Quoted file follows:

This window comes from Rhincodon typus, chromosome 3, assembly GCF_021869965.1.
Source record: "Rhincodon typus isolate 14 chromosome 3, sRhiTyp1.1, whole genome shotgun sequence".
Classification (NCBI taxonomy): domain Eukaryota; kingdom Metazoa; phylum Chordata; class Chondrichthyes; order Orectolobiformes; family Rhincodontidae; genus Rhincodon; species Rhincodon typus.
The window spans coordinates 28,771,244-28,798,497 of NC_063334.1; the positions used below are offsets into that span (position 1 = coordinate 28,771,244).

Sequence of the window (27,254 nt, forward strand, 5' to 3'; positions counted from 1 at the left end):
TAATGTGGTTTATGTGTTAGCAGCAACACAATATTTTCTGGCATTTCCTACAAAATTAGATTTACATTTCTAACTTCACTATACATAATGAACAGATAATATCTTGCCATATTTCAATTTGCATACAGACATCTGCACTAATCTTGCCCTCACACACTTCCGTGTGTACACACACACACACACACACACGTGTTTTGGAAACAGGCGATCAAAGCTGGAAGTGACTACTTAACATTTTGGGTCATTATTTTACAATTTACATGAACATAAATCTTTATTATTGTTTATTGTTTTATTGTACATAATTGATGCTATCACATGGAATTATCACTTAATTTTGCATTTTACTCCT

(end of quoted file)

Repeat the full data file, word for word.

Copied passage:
This window comes from Rhincodon typus, chromosome 3, assembly GCF_021869965.1.
Source record: "Rhincodon typus isolate 14 chromosome 3, sRhiTyp1.1, whole genome shotgun sequence".
Classification (NCBI taxonomy): domain Eukaryota; kingdom Metazoa; phylum Chordata; class Chondrichthyes; order Orectolobiformes; family Rhincodontidae; genus Rhincodon; species Rhincodon typus.
The window spans coordinates 28,771,244-28,798,497 of NC_063334.1; the positions used below are offsets into that span (position 1 = coordinate 28,771,244).

Sequence of the window (27,254 nt, forward strand, 5' to 3'; positions counted from 1 at the left end):
TAATGTGGTTTATGTGTTAGCAGCAACACAATATTTTCTGGCATTTCCTACAAAATTAGATTTACATTTCTAACTTCACTATACATAATGAACAGATAATATCTTGCCATATTTCAATTTGCATACAGACATCTGCACTAATCTTGCCCTCACACACTTCCGTGTGTACACACACACACACACACACACGTGTTTTGGAAACAGGCGATCAAAGCTGGAAGTGACTACTTAACATTTTGGGTCATTATTTTACAATTTACATGAACATAAATCTTTATTATTGTTTATTGTTTTATTGTACATAATTGATGCTATCACATGGAATTATCACTTAATTTTGCATTTTACTCCT